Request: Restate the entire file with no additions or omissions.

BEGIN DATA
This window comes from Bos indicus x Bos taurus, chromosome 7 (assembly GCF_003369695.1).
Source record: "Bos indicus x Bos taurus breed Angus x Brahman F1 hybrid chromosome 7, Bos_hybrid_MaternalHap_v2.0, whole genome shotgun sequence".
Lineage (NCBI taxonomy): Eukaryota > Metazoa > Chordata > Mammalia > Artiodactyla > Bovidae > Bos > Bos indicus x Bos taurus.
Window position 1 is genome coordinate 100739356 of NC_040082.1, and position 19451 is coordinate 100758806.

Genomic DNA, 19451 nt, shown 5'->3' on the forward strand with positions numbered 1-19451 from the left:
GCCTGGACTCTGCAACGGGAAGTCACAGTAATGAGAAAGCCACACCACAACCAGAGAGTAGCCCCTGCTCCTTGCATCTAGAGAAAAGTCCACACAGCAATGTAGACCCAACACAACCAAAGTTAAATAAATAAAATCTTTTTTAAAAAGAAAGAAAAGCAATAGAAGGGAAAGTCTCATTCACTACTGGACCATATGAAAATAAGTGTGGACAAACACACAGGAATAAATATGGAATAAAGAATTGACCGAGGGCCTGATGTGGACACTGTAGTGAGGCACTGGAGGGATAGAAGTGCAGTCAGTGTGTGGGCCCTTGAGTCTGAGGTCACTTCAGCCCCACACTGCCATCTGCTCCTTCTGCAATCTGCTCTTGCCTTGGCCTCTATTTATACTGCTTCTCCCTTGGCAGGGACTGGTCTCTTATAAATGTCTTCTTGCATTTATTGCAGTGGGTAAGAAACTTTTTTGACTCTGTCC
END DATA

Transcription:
This window comes from Bos indicus x Bos taurus, chromosome 7 (assembly GCF_003369695.1).
Source record: "Bos indicus x Bos taurus breed Angus x Brahman F1 hybrid chromosome 7, Bos_hybrid_MaternalHap_v2.0, whole genome shotgun sequence".
Lineage (NCBI taxonomy): Eukaryota > Metazoa > Chordata > Mammalia > Artiodactyla > Bovidae > Bos > Bos indicus x Bos taurus.
Window position 1 is genome coordinate 100739356 of NC_040082.1, and position 19451 is coordinate 100758806.

Genomic DNA, 19451 nt, shown 5'->3' on the forward strand with positions numbered 1-19451 from the left:
GCCTGGACTCTGCAACGGGAAGTCACAGTAATGAGAAAGCCACACCACAACCAGAGAGTAGCCCCTGCTCCTTGCATCTAGAGAAAAGTCCACACAGCAATGTAGACCCAACACAACCAAAGTTAAATAAATAAAATCTTTTTTAAAAAGAAAGAAAAGCAATAGAAGGGAAAGTCTCATTCACTACTGGACCATATGAAAATAAGTGTGGACAAACACACAGGAATAAATATGGAATAAAGAATTGACCGAGGGCCTGATGTGGACACTGTAGTGAGGCACTGGAGGGATAGAAGTGCAGTCAGTGTGTGGGCCCTTGAGTCTGAGGTCACTTCAGCCCCACACTGCCATCTGCTCCTTCTGCAATCTGCTCTTGCCTTGGCCTCTATTTATACTGCTTCTCCCTTGGCAGGGACTGGTCTCTTATAAATGTCTTCTTGCATTTATTGCAGTGGGTAAGAAACTTTTTTGACTCTGTCC